Aug 29 2015
Reopened mine bringing in new business
MOJAVE - The reopening of the Golden Queen Mine in Mojave has brought another new business to town to provide the parts and service for the mine's heavy equipment.
Phoenix-based Road Machinery recently opened an office in a storefront on K Street in Mojave's downtown. A distributor for Komatsu, the second-largest mining machinery manufacturer in the world, the company provided nearly all of the heavy equipment for the mine, including trucks capable of hauling 100 tons of rock.
The equipment is "running fabulous," said mine manager Ken Mann, but should there be problems, the local outlet is on hand to deal with it.
"The hard work comes in after you deliver the equipment," said Steve Morico, Road Machinery's director of mining sales, speaking to the Mojave Chamber of Commerce Thursday.
Road Machinery has a dedicated technician for the mine located onsite, in order to help keep operations there running and on schedule, Morico said.
Prior to starting operations in Mojave, the company's nearest branch was in Bakersfield, one of nine in California. The company also has operations in Arizona, New Mexico and Texas.
The company is already outgrowing its temporary storefront and is planning on building a larger facility on Business Route 58, just east of the California Highway Patrol office, a $1 million investment. They hope to be open there within a year, Morico said.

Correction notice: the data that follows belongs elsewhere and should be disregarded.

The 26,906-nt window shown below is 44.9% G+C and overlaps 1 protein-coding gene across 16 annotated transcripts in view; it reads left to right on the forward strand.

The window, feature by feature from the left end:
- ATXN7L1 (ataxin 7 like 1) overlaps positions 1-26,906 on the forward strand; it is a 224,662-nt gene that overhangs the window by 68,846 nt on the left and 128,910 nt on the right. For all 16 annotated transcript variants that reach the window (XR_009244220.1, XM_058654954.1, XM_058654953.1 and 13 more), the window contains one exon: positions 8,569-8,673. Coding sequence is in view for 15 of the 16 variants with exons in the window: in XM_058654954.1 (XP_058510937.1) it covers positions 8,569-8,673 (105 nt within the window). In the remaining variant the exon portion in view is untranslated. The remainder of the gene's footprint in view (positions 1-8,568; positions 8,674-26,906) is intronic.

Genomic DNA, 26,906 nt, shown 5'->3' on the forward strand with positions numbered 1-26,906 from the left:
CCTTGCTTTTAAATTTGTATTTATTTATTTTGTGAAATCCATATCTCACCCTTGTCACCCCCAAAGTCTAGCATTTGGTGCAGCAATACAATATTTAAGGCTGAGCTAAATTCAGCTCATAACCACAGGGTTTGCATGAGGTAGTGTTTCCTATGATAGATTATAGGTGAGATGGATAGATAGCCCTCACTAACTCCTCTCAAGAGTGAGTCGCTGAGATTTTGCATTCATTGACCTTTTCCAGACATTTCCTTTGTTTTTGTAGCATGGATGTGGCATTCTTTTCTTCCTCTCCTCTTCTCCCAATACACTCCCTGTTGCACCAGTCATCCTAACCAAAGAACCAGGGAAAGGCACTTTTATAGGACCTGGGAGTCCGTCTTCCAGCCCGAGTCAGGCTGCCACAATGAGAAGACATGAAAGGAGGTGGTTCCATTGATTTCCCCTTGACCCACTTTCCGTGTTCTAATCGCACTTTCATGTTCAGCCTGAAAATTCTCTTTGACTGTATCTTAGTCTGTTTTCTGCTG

In addition to the Golden Queen Mine, the Mojave location will also provide services to other mining operations in the area including CalPortland Cement, National Cement and hopefully Rio Tinto's borax mine in Boron. Globally, Rio Tinto is the company's largest customer, he said.
As part of the firm's efforts to integrate into the community, it has offered a two-year scholarship for an area student for training in the mechanical side of the operations.
Brian McClain, a 2015 Rosamond High School student, will attend Oklahoma State University, alternating semesters between school and working with the company in Mojave, Morico said.
The goal is for him to join the company full-time when his schooling is complete.
He already spent the summer interning with Golden Queen Mine, he said.
The scholarship program is one the company has practiced for the past decade or so, as a means of developing and retaining the skilled workforce it needs. Those who have completed the program in past years remain employed with the company.
"They're our superstars. It works out very well," Morico said.